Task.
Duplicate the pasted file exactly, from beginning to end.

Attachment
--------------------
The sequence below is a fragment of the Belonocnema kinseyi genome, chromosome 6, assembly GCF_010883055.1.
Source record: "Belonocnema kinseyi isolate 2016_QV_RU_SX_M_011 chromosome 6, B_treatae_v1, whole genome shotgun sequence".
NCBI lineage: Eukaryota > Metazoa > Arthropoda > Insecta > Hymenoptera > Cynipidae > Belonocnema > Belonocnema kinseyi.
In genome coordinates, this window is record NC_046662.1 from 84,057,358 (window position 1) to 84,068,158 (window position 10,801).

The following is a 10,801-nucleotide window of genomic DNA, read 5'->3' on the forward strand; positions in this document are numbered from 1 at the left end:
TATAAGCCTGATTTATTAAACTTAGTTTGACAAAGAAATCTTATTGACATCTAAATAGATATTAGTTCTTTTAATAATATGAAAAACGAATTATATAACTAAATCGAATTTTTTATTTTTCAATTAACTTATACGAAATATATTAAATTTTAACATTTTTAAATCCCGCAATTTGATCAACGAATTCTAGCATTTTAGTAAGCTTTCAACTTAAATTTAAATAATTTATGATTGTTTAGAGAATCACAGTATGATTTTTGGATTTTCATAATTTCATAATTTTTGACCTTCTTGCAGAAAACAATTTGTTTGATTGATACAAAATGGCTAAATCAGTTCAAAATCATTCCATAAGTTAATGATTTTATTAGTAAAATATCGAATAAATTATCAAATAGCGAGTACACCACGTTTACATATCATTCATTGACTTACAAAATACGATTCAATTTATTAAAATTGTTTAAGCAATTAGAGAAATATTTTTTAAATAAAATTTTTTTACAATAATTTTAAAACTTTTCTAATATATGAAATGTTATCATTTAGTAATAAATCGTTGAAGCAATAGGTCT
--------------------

The sequence below is a fragment of the Belonocnema kinseyi genome, chromosome 6, assembly GCF_010883055.1.
Source record: "Belonocnema kinseyi isolate 2016_QV_RU_SX_M_011 chromosome 6, B_treatae_v1, whole genome shotgun sequence".
NCBI lineage: Eukaryota > Metazoa > Arthropoda > Insecta > Hymenoptera > Cynipidae > Belonocnema > Belonocnema kinseyi.
In genome coordinates, this window is record NC_046662.1 from 84,057,358 (window position 1) to 84,068,158 (window position 10,801).

The following is a 10,801-nucleotide window of genomic DNA, read 5'->3' on the forward strand; positions in this document are numbered from 1 at the left end:
TATAAGCCTGATTTATTAAACTTAGTTTGACAAAGAAATCTTATTGACATCTAAATAGATATTAGTTCTTTTAATAATATGAAAAACGAATTATATAACTAAATCGAATTTTTTATTTTTCAATTAACTTATACGAAATATATTAAATTTTAACATTTTTAAATCCCGCAATTTGATCAACGAATTCTAGCATTTTAGTAAGCTTTCAACTTAAATTTAAATAATTTATGATTGTTTAGAGAATCACAGTATGATTTTTGGATTTTCATAATTTCATAATTTTTGACCTTCTTGCAGAAAACAATTTGTTTGATTGATACAAAATGGCTAAATCAGTTCAAAATCATTCCATAAGTTAATGATTTTATTAGTAAAATATCGAATAAATTATCAAATAGCGAGTACACCACGTTTACATATCATTCATTGACTTACAAAATACGATTCAATTTATTAAAATTGTTTAAGCAATTAGAGAAATATTTTTTAAATAAAATTTTTTTACAATAATTTTAAAACTTTTCTAATATATGAAATGTTATCATTTAGTAATAAATCGTTGAAGCAATAGGTCT